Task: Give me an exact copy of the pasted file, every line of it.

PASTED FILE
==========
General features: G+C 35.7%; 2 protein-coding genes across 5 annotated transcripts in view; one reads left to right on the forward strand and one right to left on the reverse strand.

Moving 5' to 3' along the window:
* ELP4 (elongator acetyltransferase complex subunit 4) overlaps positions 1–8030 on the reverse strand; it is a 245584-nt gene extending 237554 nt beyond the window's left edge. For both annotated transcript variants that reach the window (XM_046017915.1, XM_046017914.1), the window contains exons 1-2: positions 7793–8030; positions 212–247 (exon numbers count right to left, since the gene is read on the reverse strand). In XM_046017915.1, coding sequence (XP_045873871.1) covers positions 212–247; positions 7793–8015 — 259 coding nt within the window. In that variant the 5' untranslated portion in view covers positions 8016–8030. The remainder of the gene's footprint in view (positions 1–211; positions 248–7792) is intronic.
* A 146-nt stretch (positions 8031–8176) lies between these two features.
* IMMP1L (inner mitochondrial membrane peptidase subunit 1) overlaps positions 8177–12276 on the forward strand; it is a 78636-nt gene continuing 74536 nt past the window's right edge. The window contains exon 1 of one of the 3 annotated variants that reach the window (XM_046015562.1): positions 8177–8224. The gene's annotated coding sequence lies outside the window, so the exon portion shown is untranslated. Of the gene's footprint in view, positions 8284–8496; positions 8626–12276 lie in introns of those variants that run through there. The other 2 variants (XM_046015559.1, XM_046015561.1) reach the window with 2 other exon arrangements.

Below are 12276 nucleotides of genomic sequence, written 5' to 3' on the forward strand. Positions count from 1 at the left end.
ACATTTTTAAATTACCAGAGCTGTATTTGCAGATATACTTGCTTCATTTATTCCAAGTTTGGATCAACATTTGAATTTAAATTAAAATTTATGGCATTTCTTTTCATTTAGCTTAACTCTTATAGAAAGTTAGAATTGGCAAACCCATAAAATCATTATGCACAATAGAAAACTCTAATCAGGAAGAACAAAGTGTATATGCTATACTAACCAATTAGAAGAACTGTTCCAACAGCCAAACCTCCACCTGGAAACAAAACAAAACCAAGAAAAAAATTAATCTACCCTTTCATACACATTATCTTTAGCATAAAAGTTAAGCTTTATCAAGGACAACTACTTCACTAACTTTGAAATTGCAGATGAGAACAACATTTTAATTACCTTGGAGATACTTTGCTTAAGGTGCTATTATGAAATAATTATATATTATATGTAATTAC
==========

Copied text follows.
General features: G+C 35.7%; 2 protein-coding genes across 5 annotated transcripts in view; one reads left to right on the forward strand and one right to left on the reverse strand.

Moving 5' to 3' along the window:
* ELP4 (elongator acetyltransferase complex subunit 4) overlaps positions 1–8030 on the reverse strand; it is a 245584-nt gene extending 237554 nt beyond the window's left edge. For both annotated transcript variants that reach the window (XM_046017915.1, XM_046017914.1), the window contains exons 1-2: positions 7793–8030; positions 212–247 (exon numbers count right to left, since the gene is read on the reverse strand). In XM_046017915.1, coding sequence (XP_045873871.1) covers positions 212–247; positions 7793–8015 — 259 coding nt within the window. In that variant the 5' untranslated portion in view covers positions 8016–8030. The remainder of the gene's footprint in view (positions 1–211; positions 248–7792) is intronic.
* A 146-nt stretch (positions 8031–8176) lies between these two features.
* IMMP1L (inner mitochondrial membrane peptidase subunit 1) overlaps positions 8177–12276 on the forward strand; it is a 78636-nt gene continuing 74536 nt past the window's right edge. The window contains exon 1 of one of the 3 annotated variants that reach the window (XM_046015562.1): positions 8177–8224. The gene's annotated coding sequence lies outside the window, so the exon portion shown is untranslated. Of the gene's footprint in view, positions 8284–8496; positions 8626–12276 lie in introns of those variants that run through there. The other 2 variants (XM_046015559.1, XM_046015561.1) reach the window with 2 other exon arrangements.

Below are 12276 nucleotides of genomic sequence, written 5' to 3' on the forward strand. Positions count from 1 at the left end.
ACATTTTTAAATTACCAGAGCTGTATTTGCAGATATACTTGCTTCATTTATTCCAAGTTTGGATCAACATTTGAATTTAAATTAAAATTTATGGCATTTCTTTTCATTTAGCTTAACTCTTATAGAAAGTTAGAATTGGCAAACCCATAAAATCATTATGCACAATAGAAAACTCTAATCAGGAAGAACAAAGTGTATATGCTATACTAACCAATTAGAAGAACTGTTCCAACAGCCAAACCTCCACCTGGAAACAAAACAAAACCAAGAAAAAAATTAATCTACCCTTTCATACACATTATCTTTAGCATAAAAGTTAAGCTTTATCAAGGACAACTACTTCACTAACTTTGAAATTGCAGATGAGAACAACATTTTAATTACCTTGGAGATACTTTGCTTAAGGTGCTATTATGAAATAATTATATATTATATGTAATTAC